I didn't experience the problems other users had with the lantern holder.

I would suggest that Coleman add a plug in for a power adapter --- sometimes with car camping 120v power is available, and using that instead of batteries is preferable!

I haven't tested this lantern to see how long the batteries last, but in my informal testing, with intermittent less-than-full-power use, I seem to be achieving many more hours than the 10-15 hours the manufacturer claims.

The lantern is good size -- NOT for backpacking!!! Works well in a cabin or for car camping.
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on January 13, 2015
I've had this "trade marked" style lantern for years starting with the CFL models (yes, they have taken direct hits from footballs and are still working). I compared this to the earlier LED model which was about 390 lumens in contrast with this 580 lumen model, the older was only slightly dimmer and more blue, this model more white and a bit brighter (of course, more lumens). Holds 8 D batteries and while the manufacture says on high it lasts ten hours, I swear I've used mine over 8 camping trips for 6 hours at a time, and it held out well--far exceeding my expectations. The silver is nice, although the green would have held tradition. The variable control knob could be a bit better fitting. I've never had issues with the handle, like some have indicated, and I swing these around quite a lot. I like this one so much I bought two. Can't wait for 2015 camping. I also keep these in my home in case of power outages. Thanks Coleman.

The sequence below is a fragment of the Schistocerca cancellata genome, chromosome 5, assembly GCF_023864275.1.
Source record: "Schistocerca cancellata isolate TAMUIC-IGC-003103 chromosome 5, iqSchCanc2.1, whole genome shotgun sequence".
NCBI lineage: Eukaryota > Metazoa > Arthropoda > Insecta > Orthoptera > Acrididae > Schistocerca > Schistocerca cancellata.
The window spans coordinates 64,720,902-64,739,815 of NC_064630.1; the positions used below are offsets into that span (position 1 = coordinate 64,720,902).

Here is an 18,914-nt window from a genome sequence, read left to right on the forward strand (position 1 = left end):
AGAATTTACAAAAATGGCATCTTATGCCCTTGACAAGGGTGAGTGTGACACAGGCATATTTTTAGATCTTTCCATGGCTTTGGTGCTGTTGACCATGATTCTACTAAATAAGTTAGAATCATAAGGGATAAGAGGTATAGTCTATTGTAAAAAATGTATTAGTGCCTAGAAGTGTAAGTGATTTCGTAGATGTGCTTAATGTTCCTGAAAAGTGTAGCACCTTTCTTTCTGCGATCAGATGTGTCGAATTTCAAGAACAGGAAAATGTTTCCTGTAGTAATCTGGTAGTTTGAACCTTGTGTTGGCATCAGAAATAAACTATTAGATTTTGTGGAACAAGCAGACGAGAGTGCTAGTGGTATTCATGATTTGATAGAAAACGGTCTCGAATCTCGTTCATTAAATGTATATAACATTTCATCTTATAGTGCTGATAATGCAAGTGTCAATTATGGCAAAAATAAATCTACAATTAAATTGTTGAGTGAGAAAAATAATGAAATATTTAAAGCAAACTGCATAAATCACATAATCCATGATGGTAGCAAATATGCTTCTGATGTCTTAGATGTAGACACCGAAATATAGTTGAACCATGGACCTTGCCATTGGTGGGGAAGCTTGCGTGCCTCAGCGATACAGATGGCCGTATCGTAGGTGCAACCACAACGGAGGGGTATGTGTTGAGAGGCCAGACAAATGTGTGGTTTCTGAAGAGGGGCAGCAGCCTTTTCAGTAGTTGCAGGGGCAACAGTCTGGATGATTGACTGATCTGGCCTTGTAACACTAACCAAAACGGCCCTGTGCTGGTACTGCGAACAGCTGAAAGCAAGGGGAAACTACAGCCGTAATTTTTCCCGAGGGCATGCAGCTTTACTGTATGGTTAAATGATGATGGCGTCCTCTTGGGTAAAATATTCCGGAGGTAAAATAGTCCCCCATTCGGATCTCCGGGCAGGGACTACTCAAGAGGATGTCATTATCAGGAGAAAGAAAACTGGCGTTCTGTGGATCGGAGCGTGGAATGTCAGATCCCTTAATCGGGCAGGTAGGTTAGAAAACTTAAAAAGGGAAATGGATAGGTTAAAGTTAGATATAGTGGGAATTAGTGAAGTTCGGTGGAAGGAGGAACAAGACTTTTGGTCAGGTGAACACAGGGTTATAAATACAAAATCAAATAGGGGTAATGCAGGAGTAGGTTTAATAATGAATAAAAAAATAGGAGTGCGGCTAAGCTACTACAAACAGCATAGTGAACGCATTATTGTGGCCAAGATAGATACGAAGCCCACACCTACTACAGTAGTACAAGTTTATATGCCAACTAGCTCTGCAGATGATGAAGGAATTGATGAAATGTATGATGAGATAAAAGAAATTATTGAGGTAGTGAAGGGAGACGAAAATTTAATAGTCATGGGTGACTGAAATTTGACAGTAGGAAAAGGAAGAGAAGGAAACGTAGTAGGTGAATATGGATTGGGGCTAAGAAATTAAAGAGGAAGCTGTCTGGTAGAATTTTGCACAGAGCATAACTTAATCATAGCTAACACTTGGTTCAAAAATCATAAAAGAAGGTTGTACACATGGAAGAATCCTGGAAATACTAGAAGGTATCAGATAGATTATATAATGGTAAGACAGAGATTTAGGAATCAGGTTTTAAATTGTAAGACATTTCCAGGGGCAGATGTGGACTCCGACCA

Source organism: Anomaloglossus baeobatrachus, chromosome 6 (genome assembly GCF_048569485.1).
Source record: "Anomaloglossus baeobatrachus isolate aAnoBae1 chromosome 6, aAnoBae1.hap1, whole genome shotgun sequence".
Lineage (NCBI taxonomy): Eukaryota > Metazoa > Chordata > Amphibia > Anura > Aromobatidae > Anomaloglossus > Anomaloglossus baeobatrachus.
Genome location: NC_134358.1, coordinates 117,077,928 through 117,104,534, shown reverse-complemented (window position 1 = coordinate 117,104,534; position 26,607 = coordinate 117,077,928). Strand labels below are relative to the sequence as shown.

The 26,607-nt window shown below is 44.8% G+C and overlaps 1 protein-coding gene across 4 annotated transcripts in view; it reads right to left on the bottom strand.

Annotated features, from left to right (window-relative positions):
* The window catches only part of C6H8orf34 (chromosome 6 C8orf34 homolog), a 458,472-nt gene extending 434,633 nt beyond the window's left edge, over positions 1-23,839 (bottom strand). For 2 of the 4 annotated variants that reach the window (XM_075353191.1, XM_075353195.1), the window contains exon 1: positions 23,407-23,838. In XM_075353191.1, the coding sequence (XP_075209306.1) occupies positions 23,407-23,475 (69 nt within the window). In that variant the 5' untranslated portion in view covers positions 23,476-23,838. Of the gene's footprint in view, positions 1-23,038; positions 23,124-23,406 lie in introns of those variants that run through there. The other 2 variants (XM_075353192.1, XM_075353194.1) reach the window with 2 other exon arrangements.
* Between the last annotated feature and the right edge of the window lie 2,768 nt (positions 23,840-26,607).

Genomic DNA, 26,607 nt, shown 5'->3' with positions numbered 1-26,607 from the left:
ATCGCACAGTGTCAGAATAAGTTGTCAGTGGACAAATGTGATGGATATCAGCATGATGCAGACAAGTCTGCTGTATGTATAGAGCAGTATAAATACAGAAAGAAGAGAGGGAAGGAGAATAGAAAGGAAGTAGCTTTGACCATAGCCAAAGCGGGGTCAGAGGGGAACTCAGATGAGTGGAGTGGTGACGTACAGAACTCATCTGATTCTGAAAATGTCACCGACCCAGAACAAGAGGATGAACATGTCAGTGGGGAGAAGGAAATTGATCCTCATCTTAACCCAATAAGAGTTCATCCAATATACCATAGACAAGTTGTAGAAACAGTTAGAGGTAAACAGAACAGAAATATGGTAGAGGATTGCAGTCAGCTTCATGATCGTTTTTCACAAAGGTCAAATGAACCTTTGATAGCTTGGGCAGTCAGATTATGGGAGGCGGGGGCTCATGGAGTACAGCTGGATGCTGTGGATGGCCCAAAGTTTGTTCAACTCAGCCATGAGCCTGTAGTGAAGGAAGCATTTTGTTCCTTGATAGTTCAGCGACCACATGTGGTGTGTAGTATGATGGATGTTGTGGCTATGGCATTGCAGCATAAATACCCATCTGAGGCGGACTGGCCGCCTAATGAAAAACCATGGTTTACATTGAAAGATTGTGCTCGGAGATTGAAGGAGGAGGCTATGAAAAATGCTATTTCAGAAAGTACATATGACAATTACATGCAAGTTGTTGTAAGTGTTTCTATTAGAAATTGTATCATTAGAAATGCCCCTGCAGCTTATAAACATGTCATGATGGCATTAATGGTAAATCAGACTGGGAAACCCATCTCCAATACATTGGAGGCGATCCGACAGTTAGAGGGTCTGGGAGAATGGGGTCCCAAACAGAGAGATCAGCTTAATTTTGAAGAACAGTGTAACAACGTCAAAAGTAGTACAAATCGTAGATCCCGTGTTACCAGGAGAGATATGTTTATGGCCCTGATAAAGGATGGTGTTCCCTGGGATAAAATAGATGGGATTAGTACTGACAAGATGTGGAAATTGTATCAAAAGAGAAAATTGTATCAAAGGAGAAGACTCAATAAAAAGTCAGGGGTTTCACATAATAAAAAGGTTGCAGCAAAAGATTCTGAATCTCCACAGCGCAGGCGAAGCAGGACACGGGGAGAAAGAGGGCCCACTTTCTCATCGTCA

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on April 13, 2015
The first lantern I received was broken. Three of the brightness settings beyond medium were completely nonfunctional and the lantern would shut off when those settings were used. The maximum setting still worked though. I received a replacement lantern from Amazon which works, but its light output is much more yellow than the first. The yellow cast makes the lamp look much dimmer than it otherwise would be (comparing to the first), and it's not very pleasing to my eye.

It's also disconcerting that the lantern's electronics are built such that you will receive more light output with primary (non-rechargeable) cells than secondary (rechargeable) cells. It seems silly given that a high drain device like this is the primary application for rechargeable batteries. Coleman could have built this lantern to where light output is constant regardless of which sort of batteries are installed, but they chose not to.

Construction is all plastic except for the handle (steel wire) and decorative band around the center (brushed aluminum). The base looks like stainless steel in the picture, but it's simply silver colored plastic and/or paint. Not sure which.

My experiences so far haven't been confidence-inspiring, but trying this lantern was my mistake.